Margai was elected first Protectorate Member to the Legislative Council in 1951. In 1952 he became a Cabinet Minister and Sierra Leone's first Minister of Education. In 1957 he was elected Member of Parliament for the Moyamba Constituency).
He served as finance minister in Milton's government after 1962, where he also held positions alternatively in Education, Agriculture, and Natural Resources. After the death of his brother, Sir Albert served from 1964 until 1967.
Sierra Leone National Party
Margai was a founding member of the Sierra Leone National Party, which was formed in 1949 to advocate and aid in the transition to independence for the country.
Sierra Leone People's Party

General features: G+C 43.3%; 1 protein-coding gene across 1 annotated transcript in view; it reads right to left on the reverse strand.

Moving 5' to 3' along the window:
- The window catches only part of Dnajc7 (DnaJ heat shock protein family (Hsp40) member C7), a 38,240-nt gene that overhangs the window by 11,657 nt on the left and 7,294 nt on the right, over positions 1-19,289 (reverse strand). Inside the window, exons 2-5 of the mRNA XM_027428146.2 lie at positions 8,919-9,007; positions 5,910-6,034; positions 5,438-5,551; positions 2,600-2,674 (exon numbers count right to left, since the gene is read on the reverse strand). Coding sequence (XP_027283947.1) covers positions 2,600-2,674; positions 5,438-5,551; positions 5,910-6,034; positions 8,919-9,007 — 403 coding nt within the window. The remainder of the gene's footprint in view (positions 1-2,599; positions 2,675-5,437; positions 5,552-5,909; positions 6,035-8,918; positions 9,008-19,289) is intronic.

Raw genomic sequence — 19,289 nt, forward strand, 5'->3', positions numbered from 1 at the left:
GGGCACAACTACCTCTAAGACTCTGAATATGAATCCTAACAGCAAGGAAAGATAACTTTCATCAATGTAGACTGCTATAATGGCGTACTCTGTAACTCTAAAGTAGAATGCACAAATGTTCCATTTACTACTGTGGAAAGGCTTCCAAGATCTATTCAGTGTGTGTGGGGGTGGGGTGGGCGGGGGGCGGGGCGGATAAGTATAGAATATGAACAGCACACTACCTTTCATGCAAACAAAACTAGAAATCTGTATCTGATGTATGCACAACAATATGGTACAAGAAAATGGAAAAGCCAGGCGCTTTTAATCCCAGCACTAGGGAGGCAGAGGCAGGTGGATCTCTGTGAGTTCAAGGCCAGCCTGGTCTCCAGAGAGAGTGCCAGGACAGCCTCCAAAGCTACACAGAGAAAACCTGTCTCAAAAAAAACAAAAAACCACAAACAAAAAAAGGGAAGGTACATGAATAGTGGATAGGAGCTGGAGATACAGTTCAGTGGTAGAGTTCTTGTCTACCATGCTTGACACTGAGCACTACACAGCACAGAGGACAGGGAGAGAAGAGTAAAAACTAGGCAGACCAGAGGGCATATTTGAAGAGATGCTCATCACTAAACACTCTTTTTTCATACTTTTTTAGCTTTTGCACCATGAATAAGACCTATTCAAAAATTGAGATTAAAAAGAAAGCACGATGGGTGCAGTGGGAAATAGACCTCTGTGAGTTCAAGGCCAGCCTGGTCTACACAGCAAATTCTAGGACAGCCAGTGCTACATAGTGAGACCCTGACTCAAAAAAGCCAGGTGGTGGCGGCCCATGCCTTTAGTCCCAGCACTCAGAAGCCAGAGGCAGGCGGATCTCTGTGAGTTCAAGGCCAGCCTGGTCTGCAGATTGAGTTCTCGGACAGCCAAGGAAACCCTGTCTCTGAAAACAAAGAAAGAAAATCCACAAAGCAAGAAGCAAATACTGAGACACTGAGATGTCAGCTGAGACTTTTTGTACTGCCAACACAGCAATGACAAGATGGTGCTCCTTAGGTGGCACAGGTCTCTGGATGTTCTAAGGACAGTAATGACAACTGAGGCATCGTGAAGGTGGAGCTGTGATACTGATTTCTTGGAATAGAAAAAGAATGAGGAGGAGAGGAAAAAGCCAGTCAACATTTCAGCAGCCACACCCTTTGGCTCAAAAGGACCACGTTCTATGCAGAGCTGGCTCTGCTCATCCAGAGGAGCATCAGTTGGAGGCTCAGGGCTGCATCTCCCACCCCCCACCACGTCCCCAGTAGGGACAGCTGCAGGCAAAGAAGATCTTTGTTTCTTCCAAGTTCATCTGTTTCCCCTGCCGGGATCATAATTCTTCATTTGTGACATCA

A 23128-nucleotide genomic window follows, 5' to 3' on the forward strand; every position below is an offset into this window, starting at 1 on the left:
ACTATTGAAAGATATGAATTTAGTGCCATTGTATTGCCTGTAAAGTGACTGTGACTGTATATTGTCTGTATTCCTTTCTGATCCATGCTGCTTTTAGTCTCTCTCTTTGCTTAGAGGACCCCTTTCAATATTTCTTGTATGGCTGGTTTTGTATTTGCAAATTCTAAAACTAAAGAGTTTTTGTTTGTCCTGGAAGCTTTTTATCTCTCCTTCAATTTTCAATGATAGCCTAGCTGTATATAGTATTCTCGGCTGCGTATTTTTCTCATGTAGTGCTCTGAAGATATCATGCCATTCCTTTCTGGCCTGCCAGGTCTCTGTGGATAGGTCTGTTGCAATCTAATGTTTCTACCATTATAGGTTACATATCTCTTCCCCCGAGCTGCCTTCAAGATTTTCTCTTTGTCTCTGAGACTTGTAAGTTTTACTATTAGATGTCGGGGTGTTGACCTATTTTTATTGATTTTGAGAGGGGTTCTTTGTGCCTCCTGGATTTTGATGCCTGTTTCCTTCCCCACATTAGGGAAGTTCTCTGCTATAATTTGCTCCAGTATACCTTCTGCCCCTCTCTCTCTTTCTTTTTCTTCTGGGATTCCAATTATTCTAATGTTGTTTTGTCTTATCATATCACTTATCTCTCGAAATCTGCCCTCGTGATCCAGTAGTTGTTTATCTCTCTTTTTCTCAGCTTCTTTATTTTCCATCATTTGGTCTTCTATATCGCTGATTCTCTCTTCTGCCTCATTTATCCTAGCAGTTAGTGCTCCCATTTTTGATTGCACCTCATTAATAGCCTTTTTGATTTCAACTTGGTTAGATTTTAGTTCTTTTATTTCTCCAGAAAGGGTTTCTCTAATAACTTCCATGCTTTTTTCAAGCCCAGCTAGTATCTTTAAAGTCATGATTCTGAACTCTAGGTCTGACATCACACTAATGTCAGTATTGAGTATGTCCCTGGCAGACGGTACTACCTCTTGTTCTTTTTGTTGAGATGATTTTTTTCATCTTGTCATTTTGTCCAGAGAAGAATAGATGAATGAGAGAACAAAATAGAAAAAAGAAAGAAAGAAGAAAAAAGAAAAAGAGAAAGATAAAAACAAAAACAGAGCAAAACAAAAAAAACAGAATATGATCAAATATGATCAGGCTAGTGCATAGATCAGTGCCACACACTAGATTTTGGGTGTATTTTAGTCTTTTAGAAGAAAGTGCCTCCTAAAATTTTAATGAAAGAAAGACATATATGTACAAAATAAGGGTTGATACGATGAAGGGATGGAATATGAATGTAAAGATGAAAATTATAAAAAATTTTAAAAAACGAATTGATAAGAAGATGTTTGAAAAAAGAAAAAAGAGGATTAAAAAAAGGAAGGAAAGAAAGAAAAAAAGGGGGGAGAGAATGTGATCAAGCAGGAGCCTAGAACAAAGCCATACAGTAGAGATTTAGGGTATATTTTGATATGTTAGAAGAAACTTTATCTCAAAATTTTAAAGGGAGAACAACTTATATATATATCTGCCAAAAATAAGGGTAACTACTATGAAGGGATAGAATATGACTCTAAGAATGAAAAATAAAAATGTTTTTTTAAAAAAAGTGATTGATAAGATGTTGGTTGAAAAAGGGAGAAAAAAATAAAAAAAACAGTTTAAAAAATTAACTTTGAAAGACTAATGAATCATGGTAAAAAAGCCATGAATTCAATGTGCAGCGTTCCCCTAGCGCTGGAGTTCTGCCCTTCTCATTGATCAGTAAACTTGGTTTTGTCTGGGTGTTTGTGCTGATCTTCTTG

However, in the years leading up to independence, Margai was allied more closely with Siaka Stevens than his brother. He took leadership of the Sierra Leone People's Party (SLPP) in 1957, but stepped down to form the People's National Party with Stevens. A major point of contention between the two groups involved the degree of involvement of traditional chiefs and traditional rules in the modern state. In fact, Margai openly asked traditional rulers to stay out of politics. He was one of a number of leaders (Kwame Nkrumah in Ghana and Milton Obote in Uganda are other examples) who attempted to remove the system of democratic governance enshrined in multi-party democracy as he believed that this would encourage politicians to accentuate the ethnic differences within the state and therefore threaten the viability of Sierra Leone as a country.